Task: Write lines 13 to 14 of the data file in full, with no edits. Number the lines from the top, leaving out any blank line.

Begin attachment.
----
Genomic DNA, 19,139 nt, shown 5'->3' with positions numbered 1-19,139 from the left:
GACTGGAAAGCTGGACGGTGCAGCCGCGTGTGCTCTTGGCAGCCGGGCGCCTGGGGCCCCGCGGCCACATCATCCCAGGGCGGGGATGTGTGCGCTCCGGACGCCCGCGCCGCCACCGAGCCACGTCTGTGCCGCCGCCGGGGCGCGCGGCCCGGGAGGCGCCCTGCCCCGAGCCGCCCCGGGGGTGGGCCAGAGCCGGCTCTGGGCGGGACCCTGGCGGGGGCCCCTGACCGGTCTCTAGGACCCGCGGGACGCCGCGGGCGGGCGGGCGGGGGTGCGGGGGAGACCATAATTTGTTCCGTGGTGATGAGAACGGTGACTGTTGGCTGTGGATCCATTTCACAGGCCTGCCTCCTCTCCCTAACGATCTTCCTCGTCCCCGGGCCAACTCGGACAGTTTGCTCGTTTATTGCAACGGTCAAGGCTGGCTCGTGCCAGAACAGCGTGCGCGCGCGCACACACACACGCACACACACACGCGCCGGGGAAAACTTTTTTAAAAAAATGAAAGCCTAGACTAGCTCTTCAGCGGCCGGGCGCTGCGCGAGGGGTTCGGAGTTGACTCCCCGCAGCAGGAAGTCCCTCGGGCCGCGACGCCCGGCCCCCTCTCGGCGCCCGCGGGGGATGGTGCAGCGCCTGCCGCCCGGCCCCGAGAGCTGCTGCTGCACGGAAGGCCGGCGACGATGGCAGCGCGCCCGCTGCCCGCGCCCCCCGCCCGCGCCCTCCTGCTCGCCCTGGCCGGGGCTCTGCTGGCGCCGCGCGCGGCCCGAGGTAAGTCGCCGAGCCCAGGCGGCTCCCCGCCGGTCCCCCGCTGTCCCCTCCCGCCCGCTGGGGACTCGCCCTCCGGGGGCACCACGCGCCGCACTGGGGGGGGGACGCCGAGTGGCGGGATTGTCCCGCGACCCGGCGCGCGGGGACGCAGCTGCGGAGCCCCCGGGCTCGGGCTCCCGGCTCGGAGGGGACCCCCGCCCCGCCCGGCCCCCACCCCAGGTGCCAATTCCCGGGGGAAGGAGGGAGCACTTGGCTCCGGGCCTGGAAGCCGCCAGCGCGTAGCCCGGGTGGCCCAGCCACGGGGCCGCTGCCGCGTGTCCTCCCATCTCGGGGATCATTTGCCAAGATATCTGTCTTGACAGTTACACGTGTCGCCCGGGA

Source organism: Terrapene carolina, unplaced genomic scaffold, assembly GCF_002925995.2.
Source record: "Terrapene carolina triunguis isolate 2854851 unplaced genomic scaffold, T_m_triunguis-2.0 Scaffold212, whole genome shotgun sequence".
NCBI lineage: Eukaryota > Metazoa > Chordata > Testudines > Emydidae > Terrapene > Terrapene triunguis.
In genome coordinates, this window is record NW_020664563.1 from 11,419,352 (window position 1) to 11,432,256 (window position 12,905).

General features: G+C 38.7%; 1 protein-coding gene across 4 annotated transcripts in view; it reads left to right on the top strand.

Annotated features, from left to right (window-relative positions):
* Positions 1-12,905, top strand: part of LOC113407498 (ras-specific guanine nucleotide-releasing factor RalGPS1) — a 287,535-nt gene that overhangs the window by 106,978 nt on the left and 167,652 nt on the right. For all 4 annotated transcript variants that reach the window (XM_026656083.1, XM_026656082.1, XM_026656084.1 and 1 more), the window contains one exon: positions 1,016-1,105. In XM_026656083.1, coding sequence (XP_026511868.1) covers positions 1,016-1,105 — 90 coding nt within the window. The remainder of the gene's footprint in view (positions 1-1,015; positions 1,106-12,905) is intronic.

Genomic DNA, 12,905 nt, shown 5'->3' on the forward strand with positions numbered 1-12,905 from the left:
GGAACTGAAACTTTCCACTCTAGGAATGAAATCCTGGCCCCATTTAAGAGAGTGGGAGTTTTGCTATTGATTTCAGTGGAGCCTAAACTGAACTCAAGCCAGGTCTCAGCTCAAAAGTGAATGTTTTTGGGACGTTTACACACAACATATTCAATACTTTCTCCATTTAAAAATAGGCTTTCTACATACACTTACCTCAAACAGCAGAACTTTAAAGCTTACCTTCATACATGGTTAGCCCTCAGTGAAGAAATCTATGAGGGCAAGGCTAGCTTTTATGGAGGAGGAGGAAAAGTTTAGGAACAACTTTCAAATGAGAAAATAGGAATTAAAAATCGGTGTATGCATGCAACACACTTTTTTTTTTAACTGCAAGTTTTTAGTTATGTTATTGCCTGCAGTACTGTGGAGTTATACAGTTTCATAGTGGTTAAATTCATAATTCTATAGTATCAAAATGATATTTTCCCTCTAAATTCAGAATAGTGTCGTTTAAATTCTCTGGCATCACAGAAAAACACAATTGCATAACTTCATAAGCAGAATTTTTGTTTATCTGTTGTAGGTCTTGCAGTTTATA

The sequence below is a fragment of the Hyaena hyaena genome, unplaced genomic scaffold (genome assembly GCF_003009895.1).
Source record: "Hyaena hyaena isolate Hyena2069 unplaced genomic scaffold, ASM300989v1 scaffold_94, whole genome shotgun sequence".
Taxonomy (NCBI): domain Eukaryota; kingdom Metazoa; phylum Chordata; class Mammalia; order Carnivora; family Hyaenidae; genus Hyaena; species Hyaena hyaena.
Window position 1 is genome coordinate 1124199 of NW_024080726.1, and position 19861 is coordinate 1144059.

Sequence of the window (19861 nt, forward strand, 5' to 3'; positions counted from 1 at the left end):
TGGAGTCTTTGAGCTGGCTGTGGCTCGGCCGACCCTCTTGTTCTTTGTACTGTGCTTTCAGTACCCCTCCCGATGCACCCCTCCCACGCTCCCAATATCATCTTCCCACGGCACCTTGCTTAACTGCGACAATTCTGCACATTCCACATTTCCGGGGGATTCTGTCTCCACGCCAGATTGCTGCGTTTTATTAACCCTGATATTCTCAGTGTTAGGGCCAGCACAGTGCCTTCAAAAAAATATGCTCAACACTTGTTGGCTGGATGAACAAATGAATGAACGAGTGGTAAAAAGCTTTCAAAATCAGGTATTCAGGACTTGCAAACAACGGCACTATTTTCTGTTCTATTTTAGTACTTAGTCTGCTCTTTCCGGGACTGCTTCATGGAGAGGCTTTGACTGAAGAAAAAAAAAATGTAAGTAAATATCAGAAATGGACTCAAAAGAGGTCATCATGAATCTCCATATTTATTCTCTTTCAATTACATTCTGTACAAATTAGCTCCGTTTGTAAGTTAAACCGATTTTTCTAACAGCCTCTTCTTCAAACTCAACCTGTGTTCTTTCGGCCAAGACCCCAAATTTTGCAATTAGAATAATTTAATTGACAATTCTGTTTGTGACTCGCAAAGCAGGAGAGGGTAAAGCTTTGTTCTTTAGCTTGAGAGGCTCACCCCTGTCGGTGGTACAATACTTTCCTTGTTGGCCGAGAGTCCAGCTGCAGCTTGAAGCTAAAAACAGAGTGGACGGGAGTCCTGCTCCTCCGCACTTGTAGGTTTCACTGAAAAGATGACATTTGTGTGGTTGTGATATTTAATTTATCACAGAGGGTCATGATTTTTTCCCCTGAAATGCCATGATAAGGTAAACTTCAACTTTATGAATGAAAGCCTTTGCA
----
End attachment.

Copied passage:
Source record: "Hyaena hyaena isolate Hyena2069 unplaced genomic scaffold, ASM300989v1 scaffold_94, whole genome shotgun sequence".
Taxonomy (NCBI): domain Eukaryota; kingdom Metazoa; phylum Chordata; class Mammalia; order Carnivora; family Hyaenidae; genus Hyaena; species Hyaena hyaena.